Bolton bashed over his book; double standard for Trump rally?

This is a rush transcript from "Media Buzz," June 21, 2020. This copy may not be in its final form and may be updated.

HOWARD KURTZ, HOST: This is "Media Buzz." I'm Howard Kurtz. We will get to the Oklahoma rally shortly. There's one brief section in the new John Bolton book that caught my eye. President Trump has reported to have said last year that journalists should have been jailed to force them to reveal their sources, quote, "these people should be executed. They are scumbags."

Let me take a stand here and say I'm very strongly against the execution of journalists. Former national security adviser charges that his one-time boss did improperly pressure Ukraine as Democrats charged during impeachment and that he asked Chinese President Xi for help getting re-elected. While the Trump Justice Department is suing to block the book, a federal judge refused yesterday to issue an injunction.

Bolton and his publisher simultaneously leaked copies to New York Times and Washington Post, placed an excerpt in The Wall Street Journal and taped an interview airing tonight with ABC's Martha Raddatz.


MARTHA RADDATZ, ABC NEWS CHIEF GLOBAL AFFAIRS CORRESPONDENT: You described the president as erratic, foolish, behaved irrationally, bizarrely. You can't leave him alone for a minute.

JOHN BOLTON, FORMER NATIONAL SECURITY ADVISOR: I don't think he's fit for office. I don't think he has the competence to carry out the job. There really isn't any guiding principle that I was able to discern other than what's good for Donald Trump's re-election.

LAURA INGRAHAM, INGRAHAM ANGLE HOST: And I guess we now know why Mr. Bolton is so angry. Trump didn't want to bomb everyone like a lot of neo-cons want.

UNIDENTIFIED MALE: It hurts the country. And if you are Republican and you're doing this, you're just basically saying I'm going to do what I can to get Joe Biden elected. That goes against everything that John Bolton has done his entire career.

LAWRENCE O'DONNELL, THE LAST WORD HOST: Every bit of Donald Trump's disgrace in office is now also John Bolton's disgrace. Because by refusing to testify to the impeachment inquiry, John Bolton violated his oath of office to support and defend the Constitution.

UNIDENTIFIED MALE: John Bolton could spend the rest of his life, trying to wash the blood off his hands. And it would be there still, and now, Bolton is attempting to literally cash in on betrayal of his country.


KURTZ: Joining us to analyze the coverage, Ben Domenech, founder and publisher of The Federalist, Susan Ferrechio, chief congressional correspondent for The Washington Examiner, Capri Cafaro, former Democratic state senator who teaches at American University and author of the forthcoming cook book, United Weed. Ben, I know you're not a fan of John Bolton.

But would you agree that the charges he levels against the president in this book, "The Room Where It Happened" and how he dealt with foreign leaders and sought favors from foreign leaders, is a pretty big story for the press?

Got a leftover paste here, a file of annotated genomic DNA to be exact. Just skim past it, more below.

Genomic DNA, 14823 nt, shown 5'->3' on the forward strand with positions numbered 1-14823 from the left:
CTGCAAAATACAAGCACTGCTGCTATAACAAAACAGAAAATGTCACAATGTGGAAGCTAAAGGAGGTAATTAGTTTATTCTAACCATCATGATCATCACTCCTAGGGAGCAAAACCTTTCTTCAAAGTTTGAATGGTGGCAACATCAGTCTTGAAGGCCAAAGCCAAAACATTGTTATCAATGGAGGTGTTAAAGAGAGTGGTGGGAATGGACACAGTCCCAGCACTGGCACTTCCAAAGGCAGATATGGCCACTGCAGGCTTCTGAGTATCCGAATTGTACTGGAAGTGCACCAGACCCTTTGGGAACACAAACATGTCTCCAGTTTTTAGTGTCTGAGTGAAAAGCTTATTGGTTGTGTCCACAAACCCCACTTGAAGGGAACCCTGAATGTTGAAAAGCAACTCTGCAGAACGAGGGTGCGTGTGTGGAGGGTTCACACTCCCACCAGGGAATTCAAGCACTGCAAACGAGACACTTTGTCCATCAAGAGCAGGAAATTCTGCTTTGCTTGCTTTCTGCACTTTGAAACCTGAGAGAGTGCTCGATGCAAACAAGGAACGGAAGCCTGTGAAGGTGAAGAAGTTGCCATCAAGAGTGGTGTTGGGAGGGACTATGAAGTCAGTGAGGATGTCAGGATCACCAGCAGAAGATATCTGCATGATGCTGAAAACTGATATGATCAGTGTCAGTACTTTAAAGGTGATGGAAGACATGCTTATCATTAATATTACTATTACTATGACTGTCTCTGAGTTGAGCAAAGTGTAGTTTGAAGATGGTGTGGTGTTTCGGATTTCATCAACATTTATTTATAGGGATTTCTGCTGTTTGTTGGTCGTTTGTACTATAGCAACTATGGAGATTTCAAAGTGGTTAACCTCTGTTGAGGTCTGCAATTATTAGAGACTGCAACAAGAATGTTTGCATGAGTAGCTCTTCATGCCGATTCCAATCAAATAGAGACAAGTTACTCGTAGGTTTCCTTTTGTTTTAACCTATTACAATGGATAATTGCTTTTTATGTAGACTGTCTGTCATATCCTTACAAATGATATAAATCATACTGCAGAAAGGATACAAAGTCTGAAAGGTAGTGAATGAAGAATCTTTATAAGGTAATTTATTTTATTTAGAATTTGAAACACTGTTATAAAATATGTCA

BEN DOMENECH, THE FEDERALIST: Of course, it's a big story. And this book deserved to be published. Let's be clear about that. But it reveals a Bolton that I think vindicates a lot of assumptions that his critics have had about him for a long time, someone who is very catty, someone who never let's go over grudge.

Basically, you have meeting notes. And then you have John Bolton's description of why he was right and everyone else was wrong. As David Ignatius at the Washington Post put it, he can't go 12 pages without criticizing Jim Mathis. He criticizes Nikki Haley. He criticizes everyone around him. Bolton is always confident that he's 100 percent the right and honorable person in the room.

And I think people can, you know, take away from this book what they will about his attitude towards the president who frequently questions his assumptions, and really didn't want to go along with the agenda that he has. Is this a big story? Yes, but I also think that it's a big story about the fact that the president even hired him in the first place, someone so inconsistent with the approach that he had when he was in running in 2016. 
And I think that that raises a lot of question marks about the team that he has.

KURTZ: Capri, in the book, Bolton says Trump asked President Xi -- told him that it would help his re-election if the Chinese would boost their wheat purchases from the U.S. And also, that he was fine with Beijing building lots of concentration camps with the persecuted Uyghur Muslims. 
But should the press be weary of these kinds of allegation because President Trump says he fired Bolton?

CAPRI CAFARO, EXECUTIVE IN RESIDENCE AT AMERICAN UNIVERSITY: You know, I think what's going to happen here is that the press is acting, I think, much like aspects of the American public. What we are seeing is very, I think, pointed views on this. It's not about the veracity of John Bolton. 
It's about whether or not individuals believe that President Trump could have done or said the things that John Bolton said that he did in his book.

And so I think the press, if you're on the left and you don't believe -- and you believe that President Trump could have said, yes. China, help my re-election. Yes, I support concentration camps. Then that is the angle that you're going to go with. And if you're on the right, you're going to say, well, look, John Bolton was fired.

It's, you know, sour grapes. You know, he's an opportunist. He got a $2 million advance. We need to take what he says with a grain of salt. The American public, I think, is in those same two camps as well. What we are missing from the analysis is an analysis. We are not seeing critical thinking and critical analysis of this book and its contents in the press.